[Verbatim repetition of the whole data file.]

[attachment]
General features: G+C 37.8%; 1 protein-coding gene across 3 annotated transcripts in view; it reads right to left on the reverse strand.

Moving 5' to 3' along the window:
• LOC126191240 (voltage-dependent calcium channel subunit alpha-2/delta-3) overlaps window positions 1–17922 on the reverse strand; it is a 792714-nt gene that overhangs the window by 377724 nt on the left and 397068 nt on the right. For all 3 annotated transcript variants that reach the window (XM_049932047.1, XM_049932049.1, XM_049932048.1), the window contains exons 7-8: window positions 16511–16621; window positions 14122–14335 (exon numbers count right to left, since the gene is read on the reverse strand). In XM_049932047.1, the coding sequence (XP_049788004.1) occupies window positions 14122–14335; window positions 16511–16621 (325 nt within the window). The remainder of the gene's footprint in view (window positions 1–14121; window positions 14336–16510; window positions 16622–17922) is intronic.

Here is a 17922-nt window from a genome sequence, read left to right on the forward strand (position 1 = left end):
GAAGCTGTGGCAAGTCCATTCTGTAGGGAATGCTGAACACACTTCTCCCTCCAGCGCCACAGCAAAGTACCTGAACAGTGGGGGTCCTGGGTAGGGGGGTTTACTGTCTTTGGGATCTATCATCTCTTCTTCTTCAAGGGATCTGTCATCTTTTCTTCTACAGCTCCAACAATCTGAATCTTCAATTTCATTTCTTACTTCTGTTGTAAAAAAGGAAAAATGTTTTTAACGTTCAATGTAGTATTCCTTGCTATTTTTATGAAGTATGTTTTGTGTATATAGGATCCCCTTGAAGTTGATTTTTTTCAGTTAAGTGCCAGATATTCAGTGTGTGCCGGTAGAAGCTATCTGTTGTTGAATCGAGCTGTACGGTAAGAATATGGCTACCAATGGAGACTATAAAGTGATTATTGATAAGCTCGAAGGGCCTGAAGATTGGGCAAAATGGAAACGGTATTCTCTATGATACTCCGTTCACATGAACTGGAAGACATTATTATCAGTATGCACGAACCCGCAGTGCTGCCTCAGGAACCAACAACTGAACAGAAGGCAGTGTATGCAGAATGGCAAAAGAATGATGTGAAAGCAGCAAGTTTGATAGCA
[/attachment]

General features: G+C 37.8%; 1 protein-coding gene across 3 annotated transcripts in view; it reads right to left on the reverse strand.

Moving 5' to 3' along the window:
• LOC126191240 (voltage-dependent calcium channel subunit alpha-2/delta-3) overlaps window positions 1–17922 on the reverse strand; it is a 792714-nt gene that overhangs the window by 377724 nt on the left and 397068 nt on the right. For all 3 annotated transcript variants that reach the window (XM_049932047.1, XM_049932049.1, XM_049932048.1), the window contains exons 7-8: window positions 16511–16621; window positions 14122–14335 (exon numbers count right to left, since the gene is read on the reverse strand). In XM_049932047.1, the coding sequence (XP_049788004.1) occupies window positions 14122–14335; window positions 16511–16621 (325 nt within the window). The remainder of the gene's footprint in view (window positions 1–14121; window positions 14336–16510; window positions 16622–17922) is intronic.

Here is a 17922-nt window from a genome sequence, read left to right on the forward strand (position 1 = left end):
GAAGCTGTGGCAAGTCCATTCTGTAGGGAATGCTGAACACACTTCTCCCTCCAGCGCCACAGCAAAGTACCTGAACAGTGGGGGTCCTGGGTAGGGGGGTTTACTGTCTTTGGGATCTATCATCTCTTCTTCTTCAAGGGATCTGTCATCTTTTCTTCTACAGCTCCAACAATCTGAATCTTCAATTTCATTTCTTACTTCTGTTGTAAAAAAGGAAAAATGTTTTTAACGTTCAATGTAGTATTCCTTGCTATTTTTATGAAGTATGTTTTGTGTATATAGGATCCCCTTGAAGTTGATTTTTTTCAGTTAAGTGCCAGATATTCAGTGTGTGCCGGTAGAAGCTATCTGTTGTTGAATCGAGCTGTACGGTAAGAATATGGCTACCAATGGAGACTATAAAGTGATTATTGATAAGCTCGAAGGGCCTGAAGATTGGGCAAAATGGAAACGGTATTCTCTATGATACTCCGTTCACATGAACTGGAAGACATTATTATCAGTATGCACGAACCCGCAGTGCTGCCTCAGGAACCAACAACTGAACAGAAGGCAGTGTATGCAGAATGGCAAAAGAATGATGTGAAAGCAGCAAGTTTGATAGCA